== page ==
|M16 Multiple Gun Motor Carriage|
An American M16 MGMC in the Korean War.
|Place of origin||United States|
|Wars||World War II, Korean War|
|Designer||White Motor Company|
|Manufacturer||White Motor Company|
|Number built||~5,700 (including ones that were converted from the M13 and T10)|
|Weight||9.4 t (21,000 lb)|
|Length||6.18 m (20 ft 3 in)|
|Width||2.23 m (7 ft 4 in)|
|Height||2.22 m (7 ft 3 in)|
|4x M2 Browning machine gun|
|Engine||White 160AX, 386 in3 (6,330 cc) 6 cylinder, petrol, compression ratio 6:3:1,|
147 hp (110 kW)
|Suspension||vertical volute springs; front tread 64.5 in (1,640 mm) to 66.5 in (1,690 mm)|
|Fuel capacity||60 US gal (230 l)|
|175 mi (282 km)|
|Speed||45 mph (72 km/h)|
The M16 Multiple Gun Motor Carriage, also known as the M16 Half-track, was an American self-propelled anti-aircraft weapon built during World War II. Based on an M3 half-track chassis, it replaced the M14 MGMC half-track after 1943, and went on to serve during the Korean War.
Nicknamed the "Meat Chopper", the M16 was famous for downing low-flying aircraft, making it extremely popular with soldiers. It was used by the United States Army, the British Commonwealth, and South Korea.
Development[edit | edit source]
The M16 was an improvement on the twin .50 caliber M2 Browning heavy machine gun equipped M13 MGMC and M14 MGMC, built on an M3 and M5 half-track chassis respectively. Their Maxson M33 turret the was replaced by the four Browning M45 Quadmount. Further production of the M13 and M14 was stopped in favor of production of the M16 and M17.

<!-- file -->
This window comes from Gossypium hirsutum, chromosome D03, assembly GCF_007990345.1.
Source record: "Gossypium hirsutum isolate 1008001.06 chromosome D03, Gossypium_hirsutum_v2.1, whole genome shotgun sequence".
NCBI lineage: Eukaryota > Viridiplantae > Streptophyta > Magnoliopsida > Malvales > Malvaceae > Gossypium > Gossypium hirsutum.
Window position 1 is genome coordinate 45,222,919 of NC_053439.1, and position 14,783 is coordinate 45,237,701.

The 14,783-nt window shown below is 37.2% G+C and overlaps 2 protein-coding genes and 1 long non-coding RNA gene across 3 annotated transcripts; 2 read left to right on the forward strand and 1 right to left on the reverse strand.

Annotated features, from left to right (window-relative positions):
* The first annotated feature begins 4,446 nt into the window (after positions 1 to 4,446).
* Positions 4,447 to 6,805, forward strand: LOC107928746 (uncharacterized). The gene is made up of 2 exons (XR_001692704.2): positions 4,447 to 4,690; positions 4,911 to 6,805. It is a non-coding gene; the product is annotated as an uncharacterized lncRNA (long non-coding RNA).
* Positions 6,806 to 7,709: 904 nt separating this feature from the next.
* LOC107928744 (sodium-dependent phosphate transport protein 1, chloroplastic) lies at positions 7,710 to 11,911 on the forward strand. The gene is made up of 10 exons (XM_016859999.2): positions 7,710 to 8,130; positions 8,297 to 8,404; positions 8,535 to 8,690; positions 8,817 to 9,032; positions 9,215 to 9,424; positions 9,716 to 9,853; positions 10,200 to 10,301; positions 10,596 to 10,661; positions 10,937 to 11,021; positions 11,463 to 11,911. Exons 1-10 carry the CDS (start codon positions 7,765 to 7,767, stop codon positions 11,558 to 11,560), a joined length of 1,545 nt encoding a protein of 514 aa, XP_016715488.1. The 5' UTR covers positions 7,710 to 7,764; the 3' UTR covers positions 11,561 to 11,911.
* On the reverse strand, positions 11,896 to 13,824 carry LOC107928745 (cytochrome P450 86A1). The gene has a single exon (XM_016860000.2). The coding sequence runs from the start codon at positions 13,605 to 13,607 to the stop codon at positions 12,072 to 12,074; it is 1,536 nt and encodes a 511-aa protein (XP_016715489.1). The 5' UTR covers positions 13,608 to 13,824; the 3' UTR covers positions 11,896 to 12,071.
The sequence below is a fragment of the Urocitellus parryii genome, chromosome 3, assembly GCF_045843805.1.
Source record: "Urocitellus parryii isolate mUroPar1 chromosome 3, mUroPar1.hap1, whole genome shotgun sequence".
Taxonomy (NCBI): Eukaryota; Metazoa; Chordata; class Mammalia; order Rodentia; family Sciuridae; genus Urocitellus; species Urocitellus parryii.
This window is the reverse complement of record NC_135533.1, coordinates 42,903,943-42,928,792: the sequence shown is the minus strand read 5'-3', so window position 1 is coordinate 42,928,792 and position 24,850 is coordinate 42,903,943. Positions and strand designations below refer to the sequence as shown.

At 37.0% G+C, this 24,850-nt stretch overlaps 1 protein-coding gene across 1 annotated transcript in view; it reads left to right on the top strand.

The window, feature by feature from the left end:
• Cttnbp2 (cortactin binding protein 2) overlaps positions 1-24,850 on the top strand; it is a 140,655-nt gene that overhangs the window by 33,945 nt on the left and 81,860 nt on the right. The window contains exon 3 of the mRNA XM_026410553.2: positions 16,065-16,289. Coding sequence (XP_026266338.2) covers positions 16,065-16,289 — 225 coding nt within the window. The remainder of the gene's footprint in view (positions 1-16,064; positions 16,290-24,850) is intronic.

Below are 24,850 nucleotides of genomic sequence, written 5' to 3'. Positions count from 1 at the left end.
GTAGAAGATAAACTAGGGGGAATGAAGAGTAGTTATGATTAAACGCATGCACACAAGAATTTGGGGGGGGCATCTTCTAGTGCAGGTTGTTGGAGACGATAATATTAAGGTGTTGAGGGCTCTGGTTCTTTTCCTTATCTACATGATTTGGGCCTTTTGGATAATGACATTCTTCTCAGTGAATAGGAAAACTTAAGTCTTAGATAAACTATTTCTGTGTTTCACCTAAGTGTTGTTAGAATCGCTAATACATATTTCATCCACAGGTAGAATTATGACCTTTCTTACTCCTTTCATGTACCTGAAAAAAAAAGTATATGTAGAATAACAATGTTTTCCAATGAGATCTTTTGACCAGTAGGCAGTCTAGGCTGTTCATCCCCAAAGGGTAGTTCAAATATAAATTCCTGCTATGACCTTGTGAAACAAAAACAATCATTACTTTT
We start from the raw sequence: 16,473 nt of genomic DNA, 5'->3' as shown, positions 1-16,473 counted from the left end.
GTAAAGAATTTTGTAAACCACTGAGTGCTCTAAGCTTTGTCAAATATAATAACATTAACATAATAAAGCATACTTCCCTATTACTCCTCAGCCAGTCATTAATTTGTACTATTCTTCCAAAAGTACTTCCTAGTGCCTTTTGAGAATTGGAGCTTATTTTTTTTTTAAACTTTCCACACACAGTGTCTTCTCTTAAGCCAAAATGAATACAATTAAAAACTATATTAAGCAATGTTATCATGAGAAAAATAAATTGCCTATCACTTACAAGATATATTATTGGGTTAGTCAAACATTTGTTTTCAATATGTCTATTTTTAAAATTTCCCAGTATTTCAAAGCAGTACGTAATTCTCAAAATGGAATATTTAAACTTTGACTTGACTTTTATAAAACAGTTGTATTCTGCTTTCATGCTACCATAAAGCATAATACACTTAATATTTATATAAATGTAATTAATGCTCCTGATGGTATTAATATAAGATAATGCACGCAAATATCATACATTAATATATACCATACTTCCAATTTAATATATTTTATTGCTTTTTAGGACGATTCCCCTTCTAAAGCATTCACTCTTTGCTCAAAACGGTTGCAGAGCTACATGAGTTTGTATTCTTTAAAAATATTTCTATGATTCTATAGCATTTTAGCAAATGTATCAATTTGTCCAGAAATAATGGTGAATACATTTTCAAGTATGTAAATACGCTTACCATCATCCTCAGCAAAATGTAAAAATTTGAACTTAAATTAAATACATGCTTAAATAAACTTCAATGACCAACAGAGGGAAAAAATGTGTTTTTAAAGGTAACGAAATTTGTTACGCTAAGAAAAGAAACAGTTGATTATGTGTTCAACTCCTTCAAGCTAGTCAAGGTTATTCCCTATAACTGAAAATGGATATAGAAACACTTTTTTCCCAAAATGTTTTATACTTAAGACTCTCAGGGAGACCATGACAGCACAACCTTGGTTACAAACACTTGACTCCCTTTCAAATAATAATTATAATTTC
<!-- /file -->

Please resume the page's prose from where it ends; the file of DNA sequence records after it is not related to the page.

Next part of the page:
Service history[edit | edit source]
Nicknamed "The Meat Chopper" for its deadly firepower, the M16 was extremely popular with troops. In addition to its anti-aircraft role, the M16 was used in an infantry support role, frequently accompanied by the M15 Half-track. The M16 was similar to the M5-based M17 MGMC and related models of the German SdKfz 251 half-track.
The M16 saw service with U.S. forces in the Italian Campaign, and Operation Overlord, the Battle of Arracourt, and the Ardennes Offensive in northern Europe. The vehicle was also used widely in the Korean War by the South Korean army, the United States Marine Corps, and the U.S. Army.
Operators[edit | edit source]
- United States – United States Army, U.S. Marine Corps
- Nazi Germany – Captured from the U.S.
- Japan – Lent by the U.S.
- South Korea – Lent by the U.S.
Variants[edit | edit source]
- M16 – Four M2HB machinguns in a M45D Quad-mount.
- M16A1 – A conversion directly from the M3A1 Half-track using the M45F Quad-mount.
- M16A2 – M16s converted to the M45F Quad-mount.
- M17 MGMC – M5 Half-tracks with the M45F Quad-mount supplied under Lend Lease to the USSR.
See also[edit | edit source]
References[edit | edit source]
- Hunnicutt (2010), p. 123.
- Berndt (1994), pp. 35–37
- Zaloga (1994), p. 39.
- Zaloga (1994), p. 40.
- Green (2014), pp. 291–292
Bibliography[edit | edit source]
- Berndt, Thomas (1993). Standard Catalog of U.S. Military Vehicles. Iola, WI: Krause Publications. ISBN 0-87341-223-0
- Berndt, Thomas (1994). American Tanks of World War II. Minnesota, MN: MBI Publishing Company. ISBN 0-87938-930-3
- Chamberlain, Peter; Ellis, Chris (1969). British and American Tanks of World War II. New York, NY: Arco Publishing Inc. ISBN 0-668-01867-4
- Green, Michael (2014). American Tanks & AFVs of World War II. Oxford, UK: Osprey Publishing. ISBN 1-78200-931-0
- Hunnicutt (2010). Half-Track: A History of American Semi-Tracked Vehicles. Navato, CA: Presidio Press. ISBN 0-89141-742-7
- Zaloga, Steven J. (2004). M3 Infantry Half-Track 1940–1973. Oxford, UK: Osprey Publishing. ISBN 1-85532-467-9
[edit | edit source]
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